Virunga hydropower project 

Green electricity for people, a protected habitat for mountain gorillas

Rethinking our approach in order to deal with climate change means greater use of efficient renewable energies as well as finding new ones in order to secure an environmentally friendly energy supply over the long term. To avoid an impending climate catastrophe, global warming must be limited. Even if this goal were to be met, one in four species in the world’s most significant natural regions would still be at risk of extinction. This includes gorillas. The new climate-neutral packaging of the Terra Canis snacks comprise 100% recycled material, meaning that no trees had to be felled for this paper. In addition, there was also a focus on carbon-neutral packaging. For this purpose, the carbon footprint of the whole packaging process was examined and analysed. In order to offset the total CO2 emissions afterwards, a so-called climate certificate is acquired. The purchase of this certificate supports the project ‘VIRUNGA, D.R. CONGO HYDROPOWER’ and therefore also the gorillas in the Congo, their habitat and environmentally friendly energy sources in the region. Our carbon-neutral packaging has been realised together with ClimatePartner, whose expertise helped us to calculate and reduce CO2 emissions, implement climate protection strategies and offset CO2 emissions through recognised climate protection projects – for climate-neutral companies and products.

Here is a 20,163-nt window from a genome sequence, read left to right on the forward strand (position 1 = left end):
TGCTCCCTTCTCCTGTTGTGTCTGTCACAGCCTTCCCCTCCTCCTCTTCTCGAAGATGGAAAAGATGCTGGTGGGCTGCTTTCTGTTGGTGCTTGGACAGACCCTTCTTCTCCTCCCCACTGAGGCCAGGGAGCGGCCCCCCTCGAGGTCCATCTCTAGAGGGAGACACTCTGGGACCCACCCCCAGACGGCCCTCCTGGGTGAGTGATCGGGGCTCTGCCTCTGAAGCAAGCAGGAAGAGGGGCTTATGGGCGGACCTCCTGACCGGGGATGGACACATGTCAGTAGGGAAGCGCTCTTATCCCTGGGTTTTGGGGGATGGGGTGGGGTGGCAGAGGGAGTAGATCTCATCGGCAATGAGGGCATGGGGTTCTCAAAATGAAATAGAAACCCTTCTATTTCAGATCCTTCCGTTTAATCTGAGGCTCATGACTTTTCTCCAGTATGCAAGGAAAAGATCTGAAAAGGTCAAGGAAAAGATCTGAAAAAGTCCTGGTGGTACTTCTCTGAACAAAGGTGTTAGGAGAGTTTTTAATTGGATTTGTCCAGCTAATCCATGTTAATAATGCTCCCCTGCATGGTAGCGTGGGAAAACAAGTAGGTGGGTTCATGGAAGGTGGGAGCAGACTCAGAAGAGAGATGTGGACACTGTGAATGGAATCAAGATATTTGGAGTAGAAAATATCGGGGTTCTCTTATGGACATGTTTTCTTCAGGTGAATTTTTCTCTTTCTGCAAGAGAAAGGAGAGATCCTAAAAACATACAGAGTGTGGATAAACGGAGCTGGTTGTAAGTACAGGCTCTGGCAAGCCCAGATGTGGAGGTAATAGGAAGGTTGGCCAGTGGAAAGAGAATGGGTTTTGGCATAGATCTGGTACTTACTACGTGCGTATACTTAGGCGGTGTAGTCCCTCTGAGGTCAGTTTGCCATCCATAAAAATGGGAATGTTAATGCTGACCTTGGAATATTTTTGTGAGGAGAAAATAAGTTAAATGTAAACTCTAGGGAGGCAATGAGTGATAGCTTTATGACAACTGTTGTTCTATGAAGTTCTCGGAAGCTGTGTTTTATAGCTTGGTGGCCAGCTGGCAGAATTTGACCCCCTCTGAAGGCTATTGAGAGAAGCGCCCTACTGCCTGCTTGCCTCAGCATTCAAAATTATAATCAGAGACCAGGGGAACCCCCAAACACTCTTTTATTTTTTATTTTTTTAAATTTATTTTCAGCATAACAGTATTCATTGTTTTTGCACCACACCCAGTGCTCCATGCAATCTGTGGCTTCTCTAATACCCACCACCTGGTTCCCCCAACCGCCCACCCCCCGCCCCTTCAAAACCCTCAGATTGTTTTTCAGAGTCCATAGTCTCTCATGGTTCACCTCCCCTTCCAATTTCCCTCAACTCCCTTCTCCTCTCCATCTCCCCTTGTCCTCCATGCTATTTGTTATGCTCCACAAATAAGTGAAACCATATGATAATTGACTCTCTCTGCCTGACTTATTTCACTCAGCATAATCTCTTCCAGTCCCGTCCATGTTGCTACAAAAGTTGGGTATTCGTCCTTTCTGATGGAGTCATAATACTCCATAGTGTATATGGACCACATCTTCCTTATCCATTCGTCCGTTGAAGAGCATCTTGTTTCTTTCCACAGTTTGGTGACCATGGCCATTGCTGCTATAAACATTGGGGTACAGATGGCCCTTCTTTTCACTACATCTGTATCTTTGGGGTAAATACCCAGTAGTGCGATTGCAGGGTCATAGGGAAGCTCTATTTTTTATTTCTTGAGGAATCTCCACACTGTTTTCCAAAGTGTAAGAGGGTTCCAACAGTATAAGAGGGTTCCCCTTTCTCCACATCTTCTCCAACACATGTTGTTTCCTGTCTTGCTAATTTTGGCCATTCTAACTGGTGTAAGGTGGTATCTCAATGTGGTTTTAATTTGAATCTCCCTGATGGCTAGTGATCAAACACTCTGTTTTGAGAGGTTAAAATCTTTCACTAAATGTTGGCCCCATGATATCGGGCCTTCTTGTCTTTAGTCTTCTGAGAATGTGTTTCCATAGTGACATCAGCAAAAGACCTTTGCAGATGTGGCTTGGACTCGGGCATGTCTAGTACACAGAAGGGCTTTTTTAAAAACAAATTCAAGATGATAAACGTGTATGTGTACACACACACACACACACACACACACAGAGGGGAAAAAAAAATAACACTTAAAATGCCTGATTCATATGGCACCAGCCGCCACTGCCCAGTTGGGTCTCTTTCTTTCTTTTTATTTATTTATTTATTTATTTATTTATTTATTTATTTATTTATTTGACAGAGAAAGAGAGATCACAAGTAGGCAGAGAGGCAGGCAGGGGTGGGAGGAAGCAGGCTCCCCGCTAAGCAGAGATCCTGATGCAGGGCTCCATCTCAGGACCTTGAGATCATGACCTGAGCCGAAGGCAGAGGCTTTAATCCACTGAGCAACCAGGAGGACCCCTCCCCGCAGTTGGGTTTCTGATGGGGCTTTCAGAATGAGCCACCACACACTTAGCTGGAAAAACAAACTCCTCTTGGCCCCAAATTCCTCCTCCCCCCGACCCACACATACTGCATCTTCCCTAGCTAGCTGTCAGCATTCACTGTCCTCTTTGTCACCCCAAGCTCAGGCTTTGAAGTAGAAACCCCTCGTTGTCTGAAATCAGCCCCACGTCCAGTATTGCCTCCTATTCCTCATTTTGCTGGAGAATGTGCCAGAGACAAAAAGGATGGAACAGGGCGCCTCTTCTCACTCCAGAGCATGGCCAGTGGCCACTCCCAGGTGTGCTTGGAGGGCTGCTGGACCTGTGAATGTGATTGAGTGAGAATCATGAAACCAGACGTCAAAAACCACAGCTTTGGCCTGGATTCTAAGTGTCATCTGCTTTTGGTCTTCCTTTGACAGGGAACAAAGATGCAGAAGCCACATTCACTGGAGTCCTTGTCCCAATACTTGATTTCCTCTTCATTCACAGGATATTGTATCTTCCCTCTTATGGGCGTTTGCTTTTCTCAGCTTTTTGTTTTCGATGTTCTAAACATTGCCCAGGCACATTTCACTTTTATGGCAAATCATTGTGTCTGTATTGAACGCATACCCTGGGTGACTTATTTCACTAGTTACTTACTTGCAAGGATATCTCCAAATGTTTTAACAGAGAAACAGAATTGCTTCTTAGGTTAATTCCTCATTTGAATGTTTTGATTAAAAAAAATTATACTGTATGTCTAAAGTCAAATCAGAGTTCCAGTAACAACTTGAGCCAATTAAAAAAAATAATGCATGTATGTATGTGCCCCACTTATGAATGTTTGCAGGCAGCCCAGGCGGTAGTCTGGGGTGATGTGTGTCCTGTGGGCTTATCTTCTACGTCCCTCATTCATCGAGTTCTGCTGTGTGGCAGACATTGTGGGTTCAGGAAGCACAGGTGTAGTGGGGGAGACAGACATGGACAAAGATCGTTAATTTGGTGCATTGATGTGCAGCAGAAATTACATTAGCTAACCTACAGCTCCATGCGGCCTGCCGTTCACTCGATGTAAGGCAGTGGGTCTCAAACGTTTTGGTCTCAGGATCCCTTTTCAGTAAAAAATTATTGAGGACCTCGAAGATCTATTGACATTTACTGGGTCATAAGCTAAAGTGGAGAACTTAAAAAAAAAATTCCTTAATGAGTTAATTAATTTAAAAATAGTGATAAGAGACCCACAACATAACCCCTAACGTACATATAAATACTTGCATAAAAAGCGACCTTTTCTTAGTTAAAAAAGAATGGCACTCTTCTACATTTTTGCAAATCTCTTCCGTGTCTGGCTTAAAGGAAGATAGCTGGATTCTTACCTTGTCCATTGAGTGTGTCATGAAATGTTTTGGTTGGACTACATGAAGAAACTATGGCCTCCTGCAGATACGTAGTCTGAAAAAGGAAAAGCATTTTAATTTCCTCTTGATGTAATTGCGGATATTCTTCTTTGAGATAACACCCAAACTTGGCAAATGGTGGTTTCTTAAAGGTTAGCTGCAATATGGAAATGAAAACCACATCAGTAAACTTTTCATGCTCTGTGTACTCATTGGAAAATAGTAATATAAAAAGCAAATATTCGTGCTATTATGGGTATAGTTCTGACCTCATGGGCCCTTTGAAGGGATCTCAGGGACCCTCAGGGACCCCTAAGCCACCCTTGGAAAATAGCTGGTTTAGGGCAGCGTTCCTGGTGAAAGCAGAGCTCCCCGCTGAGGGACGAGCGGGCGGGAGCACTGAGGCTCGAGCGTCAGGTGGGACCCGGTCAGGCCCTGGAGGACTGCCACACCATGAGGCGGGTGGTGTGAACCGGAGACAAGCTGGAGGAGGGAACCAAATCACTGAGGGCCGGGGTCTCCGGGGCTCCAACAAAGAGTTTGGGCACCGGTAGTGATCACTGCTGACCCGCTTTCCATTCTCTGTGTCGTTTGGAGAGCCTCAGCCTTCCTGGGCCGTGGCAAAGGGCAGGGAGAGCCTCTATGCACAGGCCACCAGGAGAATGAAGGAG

Gorillas are the biggest ape on Earth and an extremely fascinating species, not least because of their similarity to us humans. Around one third of the last mountain gorillas in the world live in the wild in the Virunga National Park in the Congo. It takes 600 rangers to protect their habitat from armed poachers. But it’s not just the animals themselves that are under threat from the poachers. Local mineral resources and above all the wood, which is a valuable commodity in charcoal trading, are also targets for the poachers and looters. This destructive exploitation in the areas in which the gorillas live is driven by pervasive poverty. 97% of the population has no access to electricity. The only accessible form of energy for many people is the charcoal from the trees in the Virunga National Park. The illegal depletion of these is a business worth millions and pays no heed to the plight of the rare gorillas and their habitat. The drive to establish a new source of energy that protects the trees in the Virunga National Park and thus also the gorillas’ habitat over the long term has led to the creation of the climate protection project ‘VIRUNGA, D.R. CONGA HYDROPOWER’. The run-of-river power station now in operation already supplies 5000 households and lots of new small companies with sufficient electricity. This ensures economic progress and thus also greater stability and peace in the region. It also preserves the mountain gorillas’ natural habitat.

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